2. Introduce measures to address the pay gap

Objective: To build and commit to the business case for a minimum wage on WWT teams.

A core platform for UCI President Brian Cookson’s 2013 election campaign was his commitment to introducing a minimum wage for women. This was not successful, with Cookson pointing to the UCI Women’s Commission advice that the cost-benefits did not stack up. That was back in 2014 with Cookson at the time believing the introduction to be a bit of a ‘chicken and egg’ sort of thing.

If that’s the case, it is probably time to revisit the concept and re-test the scenario of a sporting body to be the chicken (or the egg). There are some great economic minds within cycling, and with a growing fan base and increasing demands on WWT teams to become even more professional, the minimum wage must come back on the table.

The minimum wage is the minimum first step. Equal pay matters, according to the United Nations, and within the professional women’s cycling scene the issues from failing to adequately pay women for expecting to work as professionals are significant. Let’s acknowledge we cannot change this overnight, but let us also take a step towards addressing this by committing to a long term vision that progresses the sport towards this goal

Suggested 2017 KPIs:

  • Develop the business case and a roll out plan that commits to a minimum wage for women in the WWT by 2019 (or even better, 2018).

3. Equal Prize Money

Objective: To continue the roll out of the UCI equal prize money policy across all WT/WWT events.

Aside from the obvious ethics and human rights around paying women and men the same prize money, the continued examples of prize money disparity is an ongoing PR issue for cycling.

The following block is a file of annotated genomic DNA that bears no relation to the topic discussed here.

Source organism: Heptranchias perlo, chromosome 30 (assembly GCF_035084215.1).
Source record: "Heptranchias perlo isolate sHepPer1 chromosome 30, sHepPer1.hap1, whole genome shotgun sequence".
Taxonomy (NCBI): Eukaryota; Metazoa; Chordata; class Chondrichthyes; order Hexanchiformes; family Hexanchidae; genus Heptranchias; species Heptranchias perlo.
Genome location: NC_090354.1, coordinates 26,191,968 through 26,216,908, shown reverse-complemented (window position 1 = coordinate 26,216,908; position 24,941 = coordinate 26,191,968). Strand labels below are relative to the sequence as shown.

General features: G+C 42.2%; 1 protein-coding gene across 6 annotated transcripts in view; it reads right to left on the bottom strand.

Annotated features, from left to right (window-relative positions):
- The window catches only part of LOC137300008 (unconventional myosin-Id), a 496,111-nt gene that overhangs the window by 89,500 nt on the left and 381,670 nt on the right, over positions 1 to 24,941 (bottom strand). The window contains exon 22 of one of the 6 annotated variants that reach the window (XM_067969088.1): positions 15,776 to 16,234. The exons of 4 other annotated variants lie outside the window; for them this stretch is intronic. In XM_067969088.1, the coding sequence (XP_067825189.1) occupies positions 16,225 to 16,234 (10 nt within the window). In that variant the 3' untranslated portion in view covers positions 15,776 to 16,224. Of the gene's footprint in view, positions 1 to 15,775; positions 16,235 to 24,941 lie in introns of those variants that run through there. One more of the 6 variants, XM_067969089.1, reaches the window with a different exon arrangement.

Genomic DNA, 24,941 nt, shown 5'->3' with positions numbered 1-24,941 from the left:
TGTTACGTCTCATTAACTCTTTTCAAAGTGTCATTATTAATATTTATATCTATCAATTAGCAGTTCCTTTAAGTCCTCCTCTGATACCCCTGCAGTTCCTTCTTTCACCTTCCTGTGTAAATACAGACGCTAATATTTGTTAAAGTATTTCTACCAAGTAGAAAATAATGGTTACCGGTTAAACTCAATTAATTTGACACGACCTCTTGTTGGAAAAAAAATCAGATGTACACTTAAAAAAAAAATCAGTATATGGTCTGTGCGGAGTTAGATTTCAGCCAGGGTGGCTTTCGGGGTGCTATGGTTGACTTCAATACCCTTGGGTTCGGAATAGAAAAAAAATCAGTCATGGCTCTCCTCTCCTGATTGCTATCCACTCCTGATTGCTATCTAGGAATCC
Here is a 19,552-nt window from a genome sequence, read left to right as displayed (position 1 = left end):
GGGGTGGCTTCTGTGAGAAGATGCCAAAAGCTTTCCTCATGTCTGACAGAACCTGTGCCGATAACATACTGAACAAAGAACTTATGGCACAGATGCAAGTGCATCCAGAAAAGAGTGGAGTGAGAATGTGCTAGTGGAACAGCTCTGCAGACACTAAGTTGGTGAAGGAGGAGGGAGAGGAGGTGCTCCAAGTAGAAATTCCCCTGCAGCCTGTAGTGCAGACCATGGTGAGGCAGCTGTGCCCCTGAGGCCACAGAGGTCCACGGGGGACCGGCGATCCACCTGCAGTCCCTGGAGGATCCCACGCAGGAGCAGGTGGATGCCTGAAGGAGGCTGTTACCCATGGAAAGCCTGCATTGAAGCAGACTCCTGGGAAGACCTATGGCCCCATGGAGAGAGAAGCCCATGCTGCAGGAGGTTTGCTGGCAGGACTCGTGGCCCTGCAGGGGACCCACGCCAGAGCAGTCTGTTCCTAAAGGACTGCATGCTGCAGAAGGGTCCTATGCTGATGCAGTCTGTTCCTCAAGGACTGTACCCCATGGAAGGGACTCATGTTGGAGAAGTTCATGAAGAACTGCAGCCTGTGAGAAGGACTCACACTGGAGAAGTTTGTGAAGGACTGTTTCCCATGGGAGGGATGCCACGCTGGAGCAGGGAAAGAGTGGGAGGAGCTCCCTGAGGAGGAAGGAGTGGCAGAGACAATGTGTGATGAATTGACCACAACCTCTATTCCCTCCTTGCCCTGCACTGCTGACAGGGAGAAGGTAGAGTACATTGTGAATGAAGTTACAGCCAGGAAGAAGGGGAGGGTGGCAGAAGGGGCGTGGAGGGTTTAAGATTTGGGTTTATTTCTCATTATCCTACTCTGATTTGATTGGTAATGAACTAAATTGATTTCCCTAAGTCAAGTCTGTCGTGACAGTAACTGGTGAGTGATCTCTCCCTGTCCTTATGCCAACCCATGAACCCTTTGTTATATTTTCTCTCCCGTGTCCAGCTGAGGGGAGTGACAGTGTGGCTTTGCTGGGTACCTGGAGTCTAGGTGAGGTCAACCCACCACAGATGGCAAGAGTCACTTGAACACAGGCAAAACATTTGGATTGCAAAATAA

https://twitter.com/ProCyclingStats/status/838385091231559680

Cycling must consider the impact on recruiting new fans when such inequalities continue to exist. As a mother of two young girls, it is natural to expect my daughters to have the same experiences in sport as their young male friends. When I see the professional women treated in such a way, I wonder if I should take out a race licence for my daughters, or sign them up to sports committed to change such as tennis, triathlon, football or cricket?

Suggested 2017 KPIs:

  • Where there are aligned WT and WWT events, they must offer equal prize money in 2018.

4. Address the exploitation and abuse of women in cycling

Objective: To build a more inclusive and safe culture for women in cycling.

Over the past few months there have been an increasing number of women speaking out about their experiences in cycling. It is raw and shocking stuff.

Addressing the conditions which enable the exploitation and abuse of women requires a greater understanding of the contributing forces within the sport’s culture. There have been so many articles drawing attention to this issue recently, just a few are Jessica Varnish’s sexism claims which created turmoil in British Cycling, Genevieve Jeanson’s troubling recount of her experiences and former world champion Petra de Bruin speaking out about the sexual abuse she endured as a young cyclist.

Petra de Bruin. Picture by CorVos

Instances of abuse of women in cycling should not be news to the UCI. There has been a history of abuse, and most recently the 2015 Cycling Independent Reform Commission (CIRC) reported in its
findings:

“The Commission was told that women’s cycling had been poorly supported in past years,